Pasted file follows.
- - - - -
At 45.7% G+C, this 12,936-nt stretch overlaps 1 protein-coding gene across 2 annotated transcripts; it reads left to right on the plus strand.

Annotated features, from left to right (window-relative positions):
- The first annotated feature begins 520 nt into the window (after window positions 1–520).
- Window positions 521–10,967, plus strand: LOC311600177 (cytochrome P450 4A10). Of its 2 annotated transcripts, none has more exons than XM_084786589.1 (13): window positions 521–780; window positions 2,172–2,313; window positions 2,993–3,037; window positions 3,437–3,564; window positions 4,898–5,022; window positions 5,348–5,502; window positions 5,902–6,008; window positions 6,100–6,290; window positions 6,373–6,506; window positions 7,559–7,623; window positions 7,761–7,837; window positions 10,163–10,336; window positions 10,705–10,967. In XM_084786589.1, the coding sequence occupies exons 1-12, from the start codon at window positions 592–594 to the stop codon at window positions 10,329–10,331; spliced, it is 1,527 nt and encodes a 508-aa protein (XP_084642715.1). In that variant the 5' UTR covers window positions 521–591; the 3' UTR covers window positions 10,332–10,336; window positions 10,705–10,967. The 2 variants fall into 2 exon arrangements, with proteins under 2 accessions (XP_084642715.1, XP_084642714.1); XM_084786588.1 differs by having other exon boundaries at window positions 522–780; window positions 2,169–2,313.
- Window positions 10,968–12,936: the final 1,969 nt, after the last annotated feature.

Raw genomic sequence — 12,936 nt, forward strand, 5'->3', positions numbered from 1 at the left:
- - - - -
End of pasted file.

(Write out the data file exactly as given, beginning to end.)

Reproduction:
At 45.7% G+C, this 12,936-nt stretch overlaps 1 protein-coding gene across 2 annotated transcripts; it reads left to right on the plus strand.

Annotated features, from left to right (window-relative positions):
- The first annotated feature begins 520 nt into the window (after window positions 1–520).
- Window positions 521–10,967, plus strand: LOC311600177 (cytochrome P450 4A10). Of its 2 annotated transcripts, none has more exons than XM_084786589.1 (13): window positions 521–780; window positions 2,172–2,313; window positions 2,993–3,037; window positions 3,437–3,564; window positions 4,898–5,022; window positions 5,348–5,502; window positions 5,902–6,008; window positions 6,100–6,290; window positions 6,373–6,506; window positions 7,559–7,623; window positions 7,761–7,837; window positions 10,163–10,336; window positions 10,705–10,967. In XM_084786589.1, the coding sequence occupies exons 1-12, from the start codon at window positions 592–594 to the stop codon at window positions 10,329–10,331; spliced, it is 1,527 nt and encodes a 508-aa protein (XP_084642715.1). In that variant the 5' UTR covers window positions 521–591; the 3' UTR covers window positions 10,332–10,336; window positions 10,705–10,967. The 2 variants fall into 2 exon arrangements, with proteins under 2 accessions (XP_084642715.1, XP_084642714.1); XM_084786588.1 differs by having other exon boundaries at window positions 522–780; window positions 2,169–2,313.
- Window positions 10,968–12,936: the final 1,969 nt, after the last annotated feature.

Raw genomic sequence — 12,936 nt, forward strand, 5'->3', positions numbered from 1 at the left: